In truth, the food wasn’t that bad. And what was lacking in culinary refinement was made up for with the experience of sitting around with people Alice was growing ever more comfortable with, complaining and laughing about their classes and day-to-day lives. It would have been an overall positive experience except for the fact that a girl who has been raised with dieticians and organic diets most of her life has a very poor tolerance for things deep fried in grease.
Alice would never admit it, but as she spent the next few hours unwillingly regurgitating her last meal (along with a few others), she still felt like it had been an overall good idea to eat with the others. She also made a mental note that from here on out she would be bringing her own damn food.
* * *
“Thanks you for that wonderful presentation on Lord Pholos, Mr. Riley and Ms. Dixon,” Dean Blaine said as the two students bowed to polite applause from the class. Eventually they collected their materials and went to their seats, so Dean Blaine retook his customary spot at the front of the classroom.
“That concludes our presentations, and I do hope you all got a lot out of doing them,” Dean Blaine said, addressing the class.
“Actually, yeah,” Stella interrupted in her usual style. “It put things in a new perspective to actually see some of the hard calls our guy had to make in his career. Even though they worked out, they might not have. That’s some crazy kind of pressure.”
“Precisely what I wanted you to realize,” Dean Blaine said with a smile. “We have a tremendous program here for getting your bodies in the condition necessary to be Heroes. The harder part, in my opinion, is training your minds to understand what a Hero is and what they should strive for. It’s a lot of responsibility, and the stress from it has broken more than one Super with awe-inspiring abilities.
“Now, we’ve put a lot of time into this project, but after today we’ll be easing up on the throttle a bit,” Dean Blaine continued. “We’ll still be having our discussions, of course, but I understand you all have finals in your other classes to prepare for. Since this course runs for two semesters, what you just did counts as the mid-term for the class, but you can think of it as the final for this semester.”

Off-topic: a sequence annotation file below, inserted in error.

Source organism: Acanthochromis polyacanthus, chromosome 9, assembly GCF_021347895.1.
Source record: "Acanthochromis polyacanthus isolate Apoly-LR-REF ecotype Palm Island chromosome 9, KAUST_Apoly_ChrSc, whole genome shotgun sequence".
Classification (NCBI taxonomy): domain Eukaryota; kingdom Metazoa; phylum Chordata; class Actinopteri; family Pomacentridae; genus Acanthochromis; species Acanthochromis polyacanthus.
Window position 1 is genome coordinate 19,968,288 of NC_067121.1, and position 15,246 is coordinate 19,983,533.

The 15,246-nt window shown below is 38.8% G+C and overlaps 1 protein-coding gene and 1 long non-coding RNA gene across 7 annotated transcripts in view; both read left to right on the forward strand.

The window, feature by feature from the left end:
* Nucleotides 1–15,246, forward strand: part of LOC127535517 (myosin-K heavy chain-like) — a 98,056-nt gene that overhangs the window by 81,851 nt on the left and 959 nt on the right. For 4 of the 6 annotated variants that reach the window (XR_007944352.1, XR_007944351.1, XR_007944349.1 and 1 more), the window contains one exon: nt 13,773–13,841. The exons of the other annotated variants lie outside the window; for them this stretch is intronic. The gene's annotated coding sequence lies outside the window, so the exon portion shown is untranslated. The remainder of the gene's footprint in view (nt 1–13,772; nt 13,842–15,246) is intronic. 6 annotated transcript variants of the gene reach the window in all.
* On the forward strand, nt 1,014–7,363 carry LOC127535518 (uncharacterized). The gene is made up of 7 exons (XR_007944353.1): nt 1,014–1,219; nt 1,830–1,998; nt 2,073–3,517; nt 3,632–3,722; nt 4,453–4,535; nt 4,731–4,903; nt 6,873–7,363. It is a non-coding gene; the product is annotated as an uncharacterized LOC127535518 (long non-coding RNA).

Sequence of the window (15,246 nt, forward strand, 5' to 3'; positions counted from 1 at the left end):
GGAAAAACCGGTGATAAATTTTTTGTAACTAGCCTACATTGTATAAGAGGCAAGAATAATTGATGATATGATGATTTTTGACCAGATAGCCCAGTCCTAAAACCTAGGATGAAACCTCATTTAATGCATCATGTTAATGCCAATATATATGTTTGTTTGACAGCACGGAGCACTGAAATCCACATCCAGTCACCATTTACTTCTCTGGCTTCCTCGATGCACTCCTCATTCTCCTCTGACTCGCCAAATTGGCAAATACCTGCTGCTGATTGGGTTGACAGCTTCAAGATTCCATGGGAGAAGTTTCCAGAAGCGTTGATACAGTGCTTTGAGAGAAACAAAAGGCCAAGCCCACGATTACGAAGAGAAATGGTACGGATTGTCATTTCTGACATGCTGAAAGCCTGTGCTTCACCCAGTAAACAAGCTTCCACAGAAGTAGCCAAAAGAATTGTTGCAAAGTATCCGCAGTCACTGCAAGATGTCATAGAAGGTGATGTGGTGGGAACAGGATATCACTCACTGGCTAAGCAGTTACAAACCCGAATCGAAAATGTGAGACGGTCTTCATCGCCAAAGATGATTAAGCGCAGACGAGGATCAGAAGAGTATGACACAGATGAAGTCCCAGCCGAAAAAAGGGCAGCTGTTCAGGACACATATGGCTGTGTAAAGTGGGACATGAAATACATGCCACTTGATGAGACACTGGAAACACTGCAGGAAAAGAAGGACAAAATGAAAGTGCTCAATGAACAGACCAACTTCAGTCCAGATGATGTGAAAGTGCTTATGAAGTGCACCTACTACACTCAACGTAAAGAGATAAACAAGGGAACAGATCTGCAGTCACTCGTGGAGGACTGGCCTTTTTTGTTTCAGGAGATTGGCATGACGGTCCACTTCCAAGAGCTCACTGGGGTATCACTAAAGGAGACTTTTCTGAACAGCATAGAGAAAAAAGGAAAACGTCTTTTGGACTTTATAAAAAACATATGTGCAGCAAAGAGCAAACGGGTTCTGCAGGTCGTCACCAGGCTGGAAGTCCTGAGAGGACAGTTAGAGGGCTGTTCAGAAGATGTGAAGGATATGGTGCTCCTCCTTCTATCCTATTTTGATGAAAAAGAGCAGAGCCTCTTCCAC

There wasn’t quite cheering from the class, but there was a noticeable elevation of everyone’s mood. Finding out they could cross a class off of their finals list early was welcome to news to any student. Ever.
“I’ll still expect you to all show up and participate, of course,” Dean Blaine clarified. “I just want you to know there won’t be any other projects this semester. There is one particularly important class you’ll need to attend, though. I’ve lined up a guest speaker for next Tuesday’s class, and I expect full attendance. That means mental and physical. This will be an important step in developing a Hero’s mindset, so I want you to come sharp and ready to listen.”
“Who’s the speaker?” Stella asked.
“If I were going to tell you, don’t you think I would have mentioned it in that extensive preamble?” Dean Blaine retorted.
“Point,” Stella said, leaning back in her chair.
“The speaker is a surprise, but I hope you will take my word that their words will be worth hearing. Grade-shatteringly worth hearing, in fact,” Dean Blaine said, adding no inflection to his voice. The meaning came through loud and clear though. Miss this class, and find a new reason to be at Lander.